Photobucket boasts room for up to 10,000 photos and hours of video all for free.
You can upload by email, IM or mobile phone.
Then you can use your uploaded images in slideshows and mashups with music, special effects, captions, and more.

Photobucket says that they are the "most popular site on the Internet for uploading, sharing, linking and finding photos, videos, and graphics. "
Photobucket's online store lets you print pictures, as well as add them to shirts, hoodies, mugs, calendars, stickers, wall posters and more.

  • Photobucket was founded in 2003 and acquired by Fox Interactive Media, Inc., a division of News Corp. (NYSE: NWS) in July 2007.
  • Photobucket has 20 Million unique site visitors/month in the US, and over 39 Million unique site visitors/month worldwide
Photobucket claims to rank #29 in Top 50 Sites in the US, 45 top 100 Global Sites,
and 18th Largest Ad supported site in the US.

Your Photobucket album has a unique email address associated with it. You can find that email address when you click on Account Options in the upper right corner of your album. It's a bit of a long email address, so make it a contact name in your phone book so you don't need to enter it every time. Whenever you take a pic, send it by MMS email to that address. The pic will show up instantly in the album. It's really easy!

Linking Basics from Photobucket

How to link files directly from Photobucket to your favorite forums, message boards, emails, instant messenger, and web layouts.

You must be a Photobucket account holder. You must also have content uploaded in your Photobucket account.

  1. Open the Photobucket site at

    log in button to log into your Photobucket account.

  2. Select the albums & upload button from the menu at the top of your album.
  3. Locate the thumbnail image for the file you want to direct link, and notice the separate linking codes below it.


    These same codes are available on the full-view page in the Image link code panel.

    The functionality of images embedded with the HTML Code, HTML Thumb, and IMG Thumb is affected by whether you have Images Link Back To Album selected or deselected in your account options. See What is the 'Images Link Back To Album' option for details.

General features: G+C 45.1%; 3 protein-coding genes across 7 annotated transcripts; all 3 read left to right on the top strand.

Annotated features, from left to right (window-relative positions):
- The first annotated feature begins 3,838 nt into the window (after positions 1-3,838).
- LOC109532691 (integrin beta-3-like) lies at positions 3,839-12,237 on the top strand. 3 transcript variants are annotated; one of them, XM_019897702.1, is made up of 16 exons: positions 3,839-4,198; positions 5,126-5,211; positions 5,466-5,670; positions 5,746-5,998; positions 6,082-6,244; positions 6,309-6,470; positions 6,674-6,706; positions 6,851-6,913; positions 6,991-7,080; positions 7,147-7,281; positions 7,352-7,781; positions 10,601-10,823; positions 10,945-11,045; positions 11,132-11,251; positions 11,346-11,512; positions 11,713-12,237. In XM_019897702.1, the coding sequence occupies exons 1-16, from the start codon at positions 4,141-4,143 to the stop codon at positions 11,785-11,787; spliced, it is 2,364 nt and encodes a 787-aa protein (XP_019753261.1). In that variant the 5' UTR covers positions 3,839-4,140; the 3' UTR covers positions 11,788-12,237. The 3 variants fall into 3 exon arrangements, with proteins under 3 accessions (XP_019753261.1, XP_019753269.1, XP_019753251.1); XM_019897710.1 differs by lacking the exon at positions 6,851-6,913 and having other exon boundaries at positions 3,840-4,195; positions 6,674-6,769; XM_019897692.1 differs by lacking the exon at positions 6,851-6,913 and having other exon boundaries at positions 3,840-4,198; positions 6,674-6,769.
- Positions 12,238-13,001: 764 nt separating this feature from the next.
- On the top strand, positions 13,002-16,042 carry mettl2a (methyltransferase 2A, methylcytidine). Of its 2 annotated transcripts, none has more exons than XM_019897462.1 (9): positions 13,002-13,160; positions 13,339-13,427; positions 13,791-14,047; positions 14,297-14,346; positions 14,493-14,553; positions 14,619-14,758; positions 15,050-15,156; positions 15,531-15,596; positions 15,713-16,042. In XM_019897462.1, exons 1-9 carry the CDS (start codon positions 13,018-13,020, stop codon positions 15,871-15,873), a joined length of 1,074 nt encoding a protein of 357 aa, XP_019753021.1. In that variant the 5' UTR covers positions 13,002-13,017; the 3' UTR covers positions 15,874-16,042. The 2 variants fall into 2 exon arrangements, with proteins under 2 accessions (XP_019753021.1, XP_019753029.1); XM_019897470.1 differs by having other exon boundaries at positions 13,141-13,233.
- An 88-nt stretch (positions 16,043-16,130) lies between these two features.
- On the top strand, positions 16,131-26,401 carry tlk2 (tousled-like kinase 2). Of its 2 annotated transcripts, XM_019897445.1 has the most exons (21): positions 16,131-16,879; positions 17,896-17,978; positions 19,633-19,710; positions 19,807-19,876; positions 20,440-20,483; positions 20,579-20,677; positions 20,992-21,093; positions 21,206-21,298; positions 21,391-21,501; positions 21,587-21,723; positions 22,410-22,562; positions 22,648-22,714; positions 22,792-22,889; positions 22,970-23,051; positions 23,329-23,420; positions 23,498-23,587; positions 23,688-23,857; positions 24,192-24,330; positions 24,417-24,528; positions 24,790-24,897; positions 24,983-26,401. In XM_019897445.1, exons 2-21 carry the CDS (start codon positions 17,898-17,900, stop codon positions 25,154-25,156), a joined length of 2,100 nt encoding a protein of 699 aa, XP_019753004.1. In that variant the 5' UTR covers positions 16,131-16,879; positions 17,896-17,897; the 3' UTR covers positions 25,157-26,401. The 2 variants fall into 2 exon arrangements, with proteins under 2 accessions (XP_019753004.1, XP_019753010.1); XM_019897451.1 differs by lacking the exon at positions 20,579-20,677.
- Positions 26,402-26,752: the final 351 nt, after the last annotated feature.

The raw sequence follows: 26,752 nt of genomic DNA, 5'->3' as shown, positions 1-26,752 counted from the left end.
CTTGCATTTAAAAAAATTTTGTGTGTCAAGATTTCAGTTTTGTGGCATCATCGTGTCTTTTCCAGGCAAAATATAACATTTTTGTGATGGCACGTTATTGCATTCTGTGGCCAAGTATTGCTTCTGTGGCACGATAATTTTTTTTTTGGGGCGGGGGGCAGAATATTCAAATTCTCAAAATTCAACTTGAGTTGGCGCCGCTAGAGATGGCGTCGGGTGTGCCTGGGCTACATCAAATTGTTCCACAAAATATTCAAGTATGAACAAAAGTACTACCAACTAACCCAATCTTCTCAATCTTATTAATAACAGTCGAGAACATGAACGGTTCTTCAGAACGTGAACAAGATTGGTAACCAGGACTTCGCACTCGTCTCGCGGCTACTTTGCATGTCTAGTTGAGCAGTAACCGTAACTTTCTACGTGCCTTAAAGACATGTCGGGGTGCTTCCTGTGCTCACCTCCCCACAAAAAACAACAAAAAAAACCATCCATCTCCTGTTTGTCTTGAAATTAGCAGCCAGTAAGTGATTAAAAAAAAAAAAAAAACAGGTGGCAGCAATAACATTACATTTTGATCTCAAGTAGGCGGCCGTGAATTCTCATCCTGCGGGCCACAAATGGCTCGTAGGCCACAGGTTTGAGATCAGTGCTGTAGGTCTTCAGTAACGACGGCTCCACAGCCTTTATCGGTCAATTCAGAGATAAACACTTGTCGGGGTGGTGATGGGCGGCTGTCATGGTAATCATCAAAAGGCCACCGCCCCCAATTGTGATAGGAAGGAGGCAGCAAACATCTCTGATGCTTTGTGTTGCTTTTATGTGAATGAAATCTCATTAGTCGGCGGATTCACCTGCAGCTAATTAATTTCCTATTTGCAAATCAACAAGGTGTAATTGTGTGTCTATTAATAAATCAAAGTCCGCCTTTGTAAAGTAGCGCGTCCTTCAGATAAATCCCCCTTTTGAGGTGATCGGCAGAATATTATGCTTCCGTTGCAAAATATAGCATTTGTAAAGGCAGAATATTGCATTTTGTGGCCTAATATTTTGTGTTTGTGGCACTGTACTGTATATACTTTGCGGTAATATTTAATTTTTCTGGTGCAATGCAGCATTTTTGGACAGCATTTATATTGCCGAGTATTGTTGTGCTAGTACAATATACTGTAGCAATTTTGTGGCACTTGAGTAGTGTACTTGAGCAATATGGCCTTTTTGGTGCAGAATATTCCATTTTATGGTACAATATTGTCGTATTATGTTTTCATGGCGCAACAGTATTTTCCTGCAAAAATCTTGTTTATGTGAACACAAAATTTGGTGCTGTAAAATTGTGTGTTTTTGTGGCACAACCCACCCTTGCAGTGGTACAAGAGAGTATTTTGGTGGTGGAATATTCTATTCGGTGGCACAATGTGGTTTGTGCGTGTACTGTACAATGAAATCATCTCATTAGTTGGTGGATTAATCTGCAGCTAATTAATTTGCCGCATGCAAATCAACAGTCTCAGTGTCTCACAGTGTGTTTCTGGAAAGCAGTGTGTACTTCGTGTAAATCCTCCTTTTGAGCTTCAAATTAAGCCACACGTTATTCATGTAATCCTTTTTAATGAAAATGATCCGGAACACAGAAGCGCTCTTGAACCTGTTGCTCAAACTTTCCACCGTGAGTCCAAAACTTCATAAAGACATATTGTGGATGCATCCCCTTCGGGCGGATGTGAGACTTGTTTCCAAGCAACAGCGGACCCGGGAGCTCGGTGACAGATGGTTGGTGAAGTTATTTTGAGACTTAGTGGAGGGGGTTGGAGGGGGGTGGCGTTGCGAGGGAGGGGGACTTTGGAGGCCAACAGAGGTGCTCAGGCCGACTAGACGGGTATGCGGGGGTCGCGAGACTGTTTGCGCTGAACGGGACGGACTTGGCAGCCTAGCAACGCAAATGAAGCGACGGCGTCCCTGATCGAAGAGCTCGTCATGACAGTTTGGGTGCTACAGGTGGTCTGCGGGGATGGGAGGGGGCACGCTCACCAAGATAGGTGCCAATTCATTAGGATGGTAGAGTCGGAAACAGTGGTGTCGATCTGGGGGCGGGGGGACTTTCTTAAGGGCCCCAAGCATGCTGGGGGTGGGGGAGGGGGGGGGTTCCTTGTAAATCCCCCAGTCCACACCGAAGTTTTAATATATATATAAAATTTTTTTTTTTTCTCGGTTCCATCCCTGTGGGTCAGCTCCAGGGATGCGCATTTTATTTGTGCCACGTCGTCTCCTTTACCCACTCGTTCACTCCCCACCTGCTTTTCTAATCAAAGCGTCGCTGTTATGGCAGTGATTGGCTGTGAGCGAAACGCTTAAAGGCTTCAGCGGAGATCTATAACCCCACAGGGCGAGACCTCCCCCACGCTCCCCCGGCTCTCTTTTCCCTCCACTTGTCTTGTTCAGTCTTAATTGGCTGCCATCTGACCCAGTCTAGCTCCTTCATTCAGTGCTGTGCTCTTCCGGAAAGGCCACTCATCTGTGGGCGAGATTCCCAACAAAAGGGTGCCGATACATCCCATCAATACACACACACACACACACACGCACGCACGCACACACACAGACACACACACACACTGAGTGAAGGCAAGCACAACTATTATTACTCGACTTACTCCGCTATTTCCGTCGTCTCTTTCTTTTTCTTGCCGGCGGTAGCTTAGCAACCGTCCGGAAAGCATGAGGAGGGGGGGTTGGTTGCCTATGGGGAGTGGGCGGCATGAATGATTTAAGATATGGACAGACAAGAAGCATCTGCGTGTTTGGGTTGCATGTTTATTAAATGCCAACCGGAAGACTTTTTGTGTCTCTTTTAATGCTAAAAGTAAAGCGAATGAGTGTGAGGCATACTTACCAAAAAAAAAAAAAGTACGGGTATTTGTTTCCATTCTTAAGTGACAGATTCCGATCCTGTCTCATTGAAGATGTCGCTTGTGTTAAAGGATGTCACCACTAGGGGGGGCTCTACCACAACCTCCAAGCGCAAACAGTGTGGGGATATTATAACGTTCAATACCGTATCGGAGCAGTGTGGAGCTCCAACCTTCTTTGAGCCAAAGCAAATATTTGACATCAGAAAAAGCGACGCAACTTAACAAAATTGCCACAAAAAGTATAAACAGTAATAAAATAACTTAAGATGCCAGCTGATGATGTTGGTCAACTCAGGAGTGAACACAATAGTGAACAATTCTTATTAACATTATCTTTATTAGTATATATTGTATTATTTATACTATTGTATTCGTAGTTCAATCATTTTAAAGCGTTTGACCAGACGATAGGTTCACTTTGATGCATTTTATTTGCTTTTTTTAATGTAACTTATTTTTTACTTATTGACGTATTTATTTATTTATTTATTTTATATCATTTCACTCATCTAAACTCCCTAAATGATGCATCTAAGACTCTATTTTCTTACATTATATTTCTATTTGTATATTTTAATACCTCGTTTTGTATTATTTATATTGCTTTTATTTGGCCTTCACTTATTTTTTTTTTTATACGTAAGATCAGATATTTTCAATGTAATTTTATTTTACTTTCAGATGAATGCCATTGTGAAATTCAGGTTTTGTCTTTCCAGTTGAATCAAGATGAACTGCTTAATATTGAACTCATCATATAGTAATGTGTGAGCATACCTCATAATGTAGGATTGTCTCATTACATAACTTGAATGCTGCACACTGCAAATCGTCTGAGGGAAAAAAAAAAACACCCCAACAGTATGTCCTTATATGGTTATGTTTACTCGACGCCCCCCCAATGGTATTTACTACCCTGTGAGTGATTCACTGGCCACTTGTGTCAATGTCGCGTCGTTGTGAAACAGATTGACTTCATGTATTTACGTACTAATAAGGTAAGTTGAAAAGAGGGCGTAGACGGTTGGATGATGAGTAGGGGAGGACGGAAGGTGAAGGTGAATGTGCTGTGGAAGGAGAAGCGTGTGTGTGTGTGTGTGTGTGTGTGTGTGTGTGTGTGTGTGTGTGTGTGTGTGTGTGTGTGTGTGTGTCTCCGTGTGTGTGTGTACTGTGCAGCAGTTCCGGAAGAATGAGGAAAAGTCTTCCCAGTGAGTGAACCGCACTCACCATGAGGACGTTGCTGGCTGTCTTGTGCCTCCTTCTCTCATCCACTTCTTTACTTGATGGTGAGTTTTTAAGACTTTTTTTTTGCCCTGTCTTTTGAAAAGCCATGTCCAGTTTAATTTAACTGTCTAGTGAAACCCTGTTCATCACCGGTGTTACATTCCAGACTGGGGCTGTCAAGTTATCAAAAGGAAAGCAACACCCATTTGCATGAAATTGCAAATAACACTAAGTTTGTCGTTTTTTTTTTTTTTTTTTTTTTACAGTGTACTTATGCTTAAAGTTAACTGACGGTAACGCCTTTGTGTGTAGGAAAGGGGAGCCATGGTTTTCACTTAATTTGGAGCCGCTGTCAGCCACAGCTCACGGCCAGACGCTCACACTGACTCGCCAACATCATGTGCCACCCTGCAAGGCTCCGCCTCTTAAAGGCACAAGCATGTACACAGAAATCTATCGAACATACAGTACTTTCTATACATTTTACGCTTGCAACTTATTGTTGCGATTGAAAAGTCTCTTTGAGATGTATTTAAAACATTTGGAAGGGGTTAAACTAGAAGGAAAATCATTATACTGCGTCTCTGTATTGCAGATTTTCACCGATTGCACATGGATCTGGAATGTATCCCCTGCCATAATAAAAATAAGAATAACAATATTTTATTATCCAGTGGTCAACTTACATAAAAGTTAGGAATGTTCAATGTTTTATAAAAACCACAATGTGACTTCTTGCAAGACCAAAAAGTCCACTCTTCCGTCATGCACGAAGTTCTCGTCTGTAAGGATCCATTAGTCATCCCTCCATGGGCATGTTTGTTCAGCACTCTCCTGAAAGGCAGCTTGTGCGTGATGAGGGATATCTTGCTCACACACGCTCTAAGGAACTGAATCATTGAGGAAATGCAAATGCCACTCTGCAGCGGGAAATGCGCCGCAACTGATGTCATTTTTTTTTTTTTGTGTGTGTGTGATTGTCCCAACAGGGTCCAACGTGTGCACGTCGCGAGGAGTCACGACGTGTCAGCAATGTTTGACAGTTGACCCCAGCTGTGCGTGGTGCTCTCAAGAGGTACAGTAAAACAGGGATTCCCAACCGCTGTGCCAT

HTML Code – full size
    Use this to embed your content (at its full size) on websites or blogs.

    HTML Thumb - clickable thumbnail
    Use this to embed your content as a clickable thumbnail (160 x 120 pixels) on websites or blogs such as MySpace, Hi5, blogger, eBay and more! Your media will display on the site that it is linked to.

    IMG Code – full size
    Use this to embed your content (at its full size) on bulletin boards and forums. You may have to modify the code to [img] on some forums. Your media will display on the site that it is linked to.

    IMG Thumb - clickable thumbnail
    Use this to embed your content as a clickable thumbnail (160 x 120 pixels) on bulletin boards and forums. Your media will dsiplay on the site that it is linked to.

  4. Click in the field that contains the code that you want to use. If the Photobucket one-click copy is active, the yellow 'Copied' box will appear when you click on a code.
  5. Navigate to the place where you want your image to display. This might be a forum, message board, email, instant message, etc. Paste the code into the appropriate field.

Bookmark and Share

How to Build a Computer

from wikiHow - The How to Manual That You Can Edit

Branded computers can offer both value and performance, the parts used can be powerful and not very expensive, and you can switch on and start work. Yet parts are often short-spec in one place or another. Sadly you'll often get a performance "bottleneck" such as a slow graphics card, only a basic amount of memory, or a slimline motherboard with too few upgrade slots. Luckily, computers are surprisingly easy to build. If you can afford the time to plan and build your own machine, you can design a system more targeted toward your own use.


  1. Outline the benefits you're seeking from building your own computer. Different configurations suit different purposes:
    • Basic System. Nothing special, just some good parts from solid brands.
    • Home System. Mainly more RAM and a dual-core processor so everyone can multi-task.
    • A Gamer's Rig. You'll need a killer Radeon or Geforce graphics card from a well-trusted vendor, a dual-core processor (Dual-cores have been tested and true to perform better in 3D games than quad-cores), speedy RAM (quality > quantity when it comes to gaming), and if you want load times to be faster, a good SATA hard drive.
    • Music Sound Mixing/Producing. Choose a well-received sound card, such as from the X-Fi or Audigy series, a decent amount of RAM, and a decent processor.
    • Video Editing Suite. Choose a graphics card good enough at rendering what you need done, and use at least a dual-core processor for multithreated codecs. A good-sized hard drive will be needed if you do lots of lossless video editing.